May 05 2022 All Articles

​Tricks and tips to save money and make boating more affordable

Tricks and tips to save money and make boating more affordable


Want a boat but feel you can’t afford to run one… or know someone who feels that way? Already own a boat, but are concerned about all the costs involved? This concern may be especially relevant given the cost of fuel these days.

Follow a tip or 10 and you may well find the figures make boat ownership totally plausible – these include a few regarding those topical fuel cost concerns.

The team at Discover Boating has provided 10 tips to help you decide how to manage boat ownership expenses in the most cost-effective way. In synopsis, these are:

  1. Take tax deductions (things to consider include, for example: does your boat count for a second home mortgage interest deduction; does it qualify as a business expense; do you use it to commute?)
  2. Run your boat at its most efficient cruising speed to save fuel
  3. Consider fractional ownership – you don’t have to own 100 percent of a boat
  4. Keep the boat, and its power system, well maintained
  5. Take a boater’s education course – the better educated you are the less likely you are to make a costly mistake
  6. Consider boat storage options – shop around. Or, buy a trailer and store your boat rent-free at home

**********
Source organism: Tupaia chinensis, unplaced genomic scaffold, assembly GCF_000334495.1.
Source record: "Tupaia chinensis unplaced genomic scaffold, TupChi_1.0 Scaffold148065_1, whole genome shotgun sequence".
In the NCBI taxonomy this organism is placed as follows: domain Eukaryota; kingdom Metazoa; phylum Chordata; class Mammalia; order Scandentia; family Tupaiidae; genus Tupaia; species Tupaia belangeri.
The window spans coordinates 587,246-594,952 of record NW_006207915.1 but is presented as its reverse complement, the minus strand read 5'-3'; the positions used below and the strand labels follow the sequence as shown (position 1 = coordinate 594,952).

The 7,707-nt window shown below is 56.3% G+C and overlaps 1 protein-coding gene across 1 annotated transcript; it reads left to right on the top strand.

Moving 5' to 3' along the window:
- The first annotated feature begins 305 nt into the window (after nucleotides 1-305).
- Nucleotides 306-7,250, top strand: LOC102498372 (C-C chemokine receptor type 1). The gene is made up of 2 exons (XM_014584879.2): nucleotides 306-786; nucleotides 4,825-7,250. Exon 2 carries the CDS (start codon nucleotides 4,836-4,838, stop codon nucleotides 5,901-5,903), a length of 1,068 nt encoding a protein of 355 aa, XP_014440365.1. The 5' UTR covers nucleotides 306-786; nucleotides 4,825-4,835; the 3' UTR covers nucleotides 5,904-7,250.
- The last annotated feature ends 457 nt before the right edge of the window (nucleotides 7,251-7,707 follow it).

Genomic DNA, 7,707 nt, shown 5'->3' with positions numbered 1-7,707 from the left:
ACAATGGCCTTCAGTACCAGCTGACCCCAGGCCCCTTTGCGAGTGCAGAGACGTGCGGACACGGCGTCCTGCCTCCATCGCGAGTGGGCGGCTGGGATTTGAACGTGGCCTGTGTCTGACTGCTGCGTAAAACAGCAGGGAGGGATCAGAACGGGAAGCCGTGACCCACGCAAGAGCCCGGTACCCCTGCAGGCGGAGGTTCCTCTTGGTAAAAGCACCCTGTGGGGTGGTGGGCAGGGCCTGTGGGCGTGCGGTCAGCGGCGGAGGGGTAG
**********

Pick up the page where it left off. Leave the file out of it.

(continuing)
7. Tackle some repair and maintenance work yourself – this pertains to minor chores like washing and waxing your boat, winterising it, oil and fuel filter changes, and installing new accessories 
  8. Fuel up on land (if your boat is on a trailer). Fuel costs are usually substantially higher at marinas
  9. Assess your insurance options. While insurance is certainly a cost of ownership, it’s also the best way to prevent having to cover large, unexpected expenses
  10. Join a peer-to-peer boat sharing marketplace to defray the cost

Check out the Discover Boating website for explanations regarding all of the above.

A recent post on the Boating NZ website focuses on the impact the current devastating situation in Ukraine has on fuel prices. “For New Zealanders, that translates to pain at the fuel pump and marina bowser,” says the author (John Eichelsheim) who offers saving fuel advice. “There are many ways to reduce the fuel bill. Slowing down is one. Just backing off the throttle by a few hundred rpm can save a lot of fuel and every vessel has a sweet spot where speed, fuel burn, and distance covered align. “Likewise, boating in rough conditions uses more fuel, so avoid it if you can, and don’t overload the vessel – more weight equals more fuel burnt. Another fuel saver is trimming the boat for optimal performance,” John advises.

He reminds readers that sharing the cost of fuel is acceptable amongst those heading out for a day on the water – it’s not just up to the boat owner to cough up. This makes a day on the boat affordable for all.